Richly decorated tiles, relief ceilings and decorative arches are everywhere. Even the expansive garden have an abundance of ceramics and terra-cotta tiling.

Built on the site of a Mosque, Seville Cathedral is the largest Gothic cathedral in the world and the third largest church.

It is also the burial place of Christopher Columbus.

The Giralda or bell tower was built over the original minaret and still has the ramps where the imam would ride his horse to the top to call the faithful to prayer.

It was the New Year period and we found it hard to get accurate information as to what was open. As a result we missed out on getting the trifecta, as the Archivo General de Indias was closed for the holidays.

We did however get to see the monumental Plaza de España, the Spanish Pavilion for the Ibero-American Exposition of 1929.

This is built in a combination of Art Deco, Mock-Mudéjar and Neo-Mudéjar styles. It’s a massive complex of buildings, fountains, bridges and moats.

We arrived late in the afternoon, as the last of the winter sun illuminated the curved facade.

The influence of the Moors is everywhere in Seville, even our hotel was in an old Carmen or Moorish house.

There are even ads for sherry in ceramic tiles and all of the street signage within the city are also done in ceramics.

On New New Year’s Eve we went to El Palace Andaluz for their end of year celebration. We were entertained by Flamenco music and dance, all performed with fire, passion and sultry looks.

Near midnight a nightclub band took over the entertainment. They were obviously playing to the locals, as the audience knew all the lyrics and had all the moves.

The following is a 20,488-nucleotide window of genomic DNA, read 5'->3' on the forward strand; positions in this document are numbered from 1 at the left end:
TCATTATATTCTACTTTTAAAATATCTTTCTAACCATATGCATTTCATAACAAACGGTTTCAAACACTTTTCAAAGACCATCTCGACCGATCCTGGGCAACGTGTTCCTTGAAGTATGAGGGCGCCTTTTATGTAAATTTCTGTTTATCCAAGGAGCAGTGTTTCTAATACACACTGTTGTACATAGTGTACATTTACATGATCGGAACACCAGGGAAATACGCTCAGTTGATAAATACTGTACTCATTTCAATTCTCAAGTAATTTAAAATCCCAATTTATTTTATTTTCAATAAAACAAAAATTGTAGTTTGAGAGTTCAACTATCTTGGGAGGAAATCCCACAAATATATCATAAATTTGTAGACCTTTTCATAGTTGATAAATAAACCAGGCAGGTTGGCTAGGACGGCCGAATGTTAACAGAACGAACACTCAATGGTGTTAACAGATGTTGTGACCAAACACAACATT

New Year’s Day was very quiet and the only open attraction was the Bullring. It has a long and proud history of butchering live-stock, as it’s been in use for over 200 years. There’s also a museum that celebrates the bravest of the Matadores and the most stubborn of the bulls.

The morning fog lifted and we spent the remainder of our last afternoon wandering around María Luisa Park. It’s in need of some care and attention but there are still many worthwhile features. Opened in 1915, the park was styled on the gardens of Generalife in the Alhambra and the Alcázar of Seville.

Seville seems to have a predominance of white pigeons and they were everywhere in Parque de María Luisa. There were even some very large white swans and a white Peacock as well.

The next day we took the AVE to Barcelona – seven hours door-to-door.

We had given our Spain Pass a good workout and had enjoyed a very merry Spanish Christmas and happy New Year as well.